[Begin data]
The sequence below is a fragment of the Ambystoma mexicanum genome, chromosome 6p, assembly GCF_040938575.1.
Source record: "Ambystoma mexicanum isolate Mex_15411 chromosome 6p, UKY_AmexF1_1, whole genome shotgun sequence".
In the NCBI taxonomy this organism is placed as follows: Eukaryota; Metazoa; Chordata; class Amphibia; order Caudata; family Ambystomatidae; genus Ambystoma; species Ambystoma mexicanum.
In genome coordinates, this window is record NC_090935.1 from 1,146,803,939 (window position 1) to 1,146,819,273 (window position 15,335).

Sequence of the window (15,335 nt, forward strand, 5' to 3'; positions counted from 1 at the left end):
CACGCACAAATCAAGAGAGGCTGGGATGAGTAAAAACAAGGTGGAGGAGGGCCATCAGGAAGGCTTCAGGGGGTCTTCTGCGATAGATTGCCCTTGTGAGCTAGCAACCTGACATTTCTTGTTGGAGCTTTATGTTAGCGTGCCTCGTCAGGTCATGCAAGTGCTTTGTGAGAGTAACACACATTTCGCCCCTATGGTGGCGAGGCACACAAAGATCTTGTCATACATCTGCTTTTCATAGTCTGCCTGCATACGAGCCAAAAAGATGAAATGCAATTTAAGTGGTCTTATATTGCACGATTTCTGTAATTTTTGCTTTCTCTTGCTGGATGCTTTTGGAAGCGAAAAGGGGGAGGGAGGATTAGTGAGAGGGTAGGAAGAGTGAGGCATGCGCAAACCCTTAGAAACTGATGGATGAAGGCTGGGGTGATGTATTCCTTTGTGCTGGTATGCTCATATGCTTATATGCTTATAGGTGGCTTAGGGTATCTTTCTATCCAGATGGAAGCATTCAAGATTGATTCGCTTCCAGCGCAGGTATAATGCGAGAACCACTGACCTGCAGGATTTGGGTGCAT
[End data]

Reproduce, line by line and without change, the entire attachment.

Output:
The sequence below is a fragment of the Ambystoma mexicanum genome, chromosome 6p, assembly GCF_040938575.1.
Source record: "Ambystoma mexicanum isolate Mex_15411 chromosome 6p, UKY_AmexF1_1, whole genome shotgun sequence".
In the NCBI taxonomy this organism is placed as follows: Eukaryota; Metazoa; Chordata; class Amphibia; order Caudata; family Ambystomatidae; genus Ambystoma; species Ambystoma mexicanum.
In genome coordinates, this window is record NC_090935.1 from 1,146,803,939 (window position 1) to 1,146,819,273 (window position 15,335).

Sequence of the window (15,335 nt, forward strand, 5' to 3'; positions counted from 1 at the left end):
CACGCACAAATCAAGAGAGGCTGGGATGAGTAAAAACAAGGTGGAGGAGGGCCATCAGGAAGGCTTCAGGGGGTCTTCTGCGATAGATTGCCCTTGTGAGCTAGCAACCTGACATTTCTTGTTGGAGCTTTATGTTAGCGTGCCTCGTCAGGTCATGCAAGTGCTTTGTGAGAGTAACACACATTTCGCCCCTATGGTGGCGAGGCACACAAAGATCTTGTCATACATCTGCTTTTCATAGTCTGCCTGCATACGAGCCAAAAAGATGAAATGCAATTTAAGTGGTCTTATATTGCACGATTTCTGTAATTTTTGCTTTCTCTTGCTGGATGCTTTTGGAAGCGAAAAGGGGGAGGGAGGATTAGTGAGAGGGTAGGAAGAGTGAGGCATGCGCAAACCCTTAGAAACTGATGGATGAAGGCTGGGGTGATGTATTCCTTTGTGCTGGTATGCTCATATGCTTATATGCTTATAGGTGGCTTAGGGTATCTTTCTATCCAGATGGAAGCATTCAAGATTGATTCGCTTCCAGCGCAGGTATAATGCGAGAACCACTGACCTGCAGGATTTGGGTGCAT